Freedom of Expression
While the United States condemns hateful speech and we deplore speech that deliberately denigrates believers of any religion, we do not ban it. Banning and punishing offensive or hateful speech is neither an effective approach to combating intolerance nor an appropriate role for government to play. Suppressing ideas never makes them go away. In fact, to do so can be counter-productive, raise the profile of the offensive ideas, and force hateful ideologies to fester in dangerous ways.
We believe the best antidote to offensive and hateful speech is dialogue that counters and responds to such speech by refuting it, causing the hateful speech to fall under its own weight. The United States also undertakes a number of proactive measures to counter intolerance. For example, government officials speak out against such speech at the highest levels and we urge others to do the same. We also enforce a robust combination of legal protections against discrimination and hate crimes, and engage in governmental outreach to minority and other populations.
We also educate; foster interfaith discussions; urge political, religious, and societal leaders to speak out and condemn offensive expression; create mechanisms to identify and address areas of tension between communities; train government officials on outreach strategies; and encourage leaders to discuss causes of discrimination and potential solutions with their communities.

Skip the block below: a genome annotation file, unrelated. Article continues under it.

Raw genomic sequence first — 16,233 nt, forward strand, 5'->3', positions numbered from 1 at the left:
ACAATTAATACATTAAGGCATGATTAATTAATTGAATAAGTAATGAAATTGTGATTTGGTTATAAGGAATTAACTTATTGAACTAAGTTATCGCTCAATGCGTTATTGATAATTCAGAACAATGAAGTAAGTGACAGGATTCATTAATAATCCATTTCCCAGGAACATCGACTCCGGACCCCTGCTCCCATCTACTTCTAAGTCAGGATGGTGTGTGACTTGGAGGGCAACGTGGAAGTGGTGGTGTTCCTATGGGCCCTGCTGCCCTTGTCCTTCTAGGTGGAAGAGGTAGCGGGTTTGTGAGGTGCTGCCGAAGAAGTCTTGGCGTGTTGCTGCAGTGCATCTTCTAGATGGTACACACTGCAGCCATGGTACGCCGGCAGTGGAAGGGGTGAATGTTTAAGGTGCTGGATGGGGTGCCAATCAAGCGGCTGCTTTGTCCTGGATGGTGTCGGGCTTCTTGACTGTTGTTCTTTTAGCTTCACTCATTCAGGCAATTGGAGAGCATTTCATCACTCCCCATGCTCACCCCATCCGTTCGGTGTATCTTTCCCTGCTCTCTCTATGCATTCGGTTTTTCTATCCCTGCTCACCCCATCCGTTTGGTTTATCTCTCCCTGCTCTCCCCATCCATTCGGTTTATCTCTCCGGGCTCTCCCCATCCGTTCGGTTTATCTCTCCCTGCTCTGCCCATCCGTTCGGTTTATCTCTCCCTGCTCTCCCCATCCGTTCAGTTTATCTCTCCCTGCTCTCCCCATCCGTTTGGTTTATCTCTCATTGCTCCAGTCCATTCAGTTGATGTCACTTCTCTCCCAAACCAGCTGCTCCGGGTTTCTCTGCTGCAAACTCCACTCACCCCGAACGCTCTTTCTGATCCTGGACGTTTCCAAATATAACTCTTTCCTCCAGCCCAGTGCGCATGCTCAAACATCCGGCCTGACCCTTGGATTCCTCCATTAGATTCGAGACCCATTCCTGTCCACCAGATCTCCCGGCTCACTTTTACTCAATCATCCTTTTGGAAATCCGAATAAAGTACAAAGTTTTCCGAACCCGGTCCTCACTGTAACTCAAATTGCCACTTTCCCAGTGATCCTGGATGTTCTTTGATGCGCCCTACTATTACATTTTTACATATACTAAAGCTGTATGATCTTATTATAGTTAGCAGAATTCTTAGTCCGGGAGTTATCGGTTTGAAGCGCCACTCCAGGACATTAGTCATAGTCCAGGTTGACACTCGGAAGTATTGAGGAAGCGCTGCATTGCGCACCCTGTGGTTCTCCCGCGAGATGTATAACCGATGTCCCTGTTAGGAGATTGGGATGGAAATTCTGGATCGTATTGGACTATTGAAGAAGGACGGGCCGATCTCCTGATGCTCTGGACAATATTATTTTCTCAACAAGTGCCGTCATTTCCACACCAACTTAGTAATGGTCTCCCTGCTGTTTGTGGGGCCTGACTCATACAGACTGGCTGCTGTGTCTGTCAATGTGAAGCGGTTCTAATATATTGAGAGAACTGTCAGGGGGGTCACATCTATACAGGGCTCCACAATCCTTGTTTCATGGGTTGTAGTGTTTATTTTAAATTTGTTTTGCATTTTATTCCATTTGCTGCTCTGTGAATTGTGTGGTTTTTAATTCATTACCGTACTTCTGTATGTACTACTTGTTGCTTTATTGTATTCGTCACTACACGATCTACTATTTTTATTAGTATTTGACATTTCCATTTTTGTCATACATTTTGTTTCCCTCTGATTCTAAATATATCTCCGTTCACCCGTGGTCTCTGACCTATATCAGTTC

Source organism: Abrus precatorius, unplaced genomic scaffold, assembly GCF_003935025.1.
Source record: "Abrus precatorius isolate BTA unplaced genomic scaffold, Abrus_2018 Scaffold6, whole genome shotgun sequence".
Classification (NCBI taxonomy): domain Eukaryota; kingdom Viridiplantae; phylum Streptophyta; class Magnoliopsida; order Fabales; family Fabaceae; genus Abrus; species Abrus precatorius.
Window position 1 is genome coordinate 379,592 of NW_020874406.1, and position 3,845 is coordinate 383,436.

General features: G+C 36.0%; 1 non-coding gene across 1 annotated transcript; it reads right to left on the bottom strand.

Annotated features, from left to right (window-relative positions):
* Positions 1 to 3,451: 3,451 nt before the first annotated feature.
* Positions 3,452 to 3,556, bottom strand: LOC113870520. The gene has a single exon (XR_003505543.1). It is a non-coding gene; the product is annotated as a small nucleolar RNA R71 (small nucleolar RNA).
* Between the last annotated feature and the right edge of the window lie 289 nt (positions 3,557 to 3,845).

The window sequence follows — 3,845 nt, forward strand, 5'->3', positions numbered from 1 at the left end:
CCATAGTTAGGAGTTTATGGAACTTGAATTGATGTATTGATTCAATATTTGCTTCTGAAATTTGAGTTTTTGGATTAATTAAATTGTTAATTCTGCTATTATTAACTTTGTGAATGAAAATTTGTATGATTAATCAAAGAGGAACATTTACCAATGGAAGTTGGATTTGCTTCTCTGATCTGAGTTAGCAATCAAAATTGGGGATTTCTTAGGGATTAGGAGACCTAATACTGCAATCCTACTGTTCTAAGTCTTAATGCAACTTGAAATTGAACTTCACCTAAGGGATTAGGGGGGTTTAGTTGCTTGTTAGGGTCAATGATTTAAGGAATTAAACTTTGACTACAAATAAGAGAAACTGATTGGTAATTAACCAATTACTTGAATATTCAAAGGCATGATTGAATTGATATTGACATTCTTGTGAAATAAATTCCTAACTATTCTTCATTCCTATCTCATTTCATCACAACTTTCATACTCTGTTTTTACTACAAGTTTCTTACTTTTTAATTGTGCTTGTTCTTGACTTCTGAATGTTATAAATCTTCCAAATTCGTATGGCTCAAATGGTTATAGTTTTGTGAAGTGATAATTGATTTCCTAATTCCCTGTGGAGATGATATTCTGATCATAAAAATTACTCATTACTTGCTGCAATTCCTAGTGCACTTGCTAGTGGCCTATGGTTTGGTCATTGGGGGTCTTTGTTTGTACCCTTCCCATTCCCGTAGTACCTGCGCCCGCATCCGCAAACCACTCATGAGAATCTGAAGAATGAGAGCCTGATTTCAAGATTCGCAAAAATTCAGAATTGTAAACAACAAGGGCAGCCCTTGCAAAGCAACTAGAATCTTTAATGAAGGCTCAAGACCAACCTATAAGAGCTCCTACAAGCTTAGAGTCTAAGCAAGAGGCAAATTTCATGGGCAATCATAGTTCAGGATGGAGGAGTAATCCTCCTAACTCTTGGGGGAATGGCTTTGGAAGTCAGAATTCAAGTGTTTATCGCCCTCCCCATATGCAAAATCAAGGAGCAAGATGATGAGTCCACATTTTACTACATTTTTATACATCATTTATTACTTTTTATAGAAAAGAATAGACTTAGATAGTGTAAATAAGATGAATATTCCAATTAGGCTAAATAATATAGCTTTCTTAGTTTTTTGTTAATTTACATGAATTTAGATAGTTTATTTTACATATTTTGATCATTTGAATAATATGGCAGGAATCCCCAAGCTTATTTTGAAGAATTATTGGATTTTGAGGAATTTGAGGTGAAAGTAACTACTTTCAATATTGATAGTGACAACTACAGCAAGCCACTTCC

The international community has endorsed a similar kind of practical, effective approach that protects freedoms of expression and religion in UNGA resolution 66/167. As former Secretary Clinton said at the Istanbul ministerial which launched the implementation of this UN initiative, “Under this resolution, the international community is taking a strong stand for freedom of expression and worship, and against discrimination and violence based upon religion or belief. These are fundamental freedoms that belong to all people in all places, and they are certainly essential to democracy.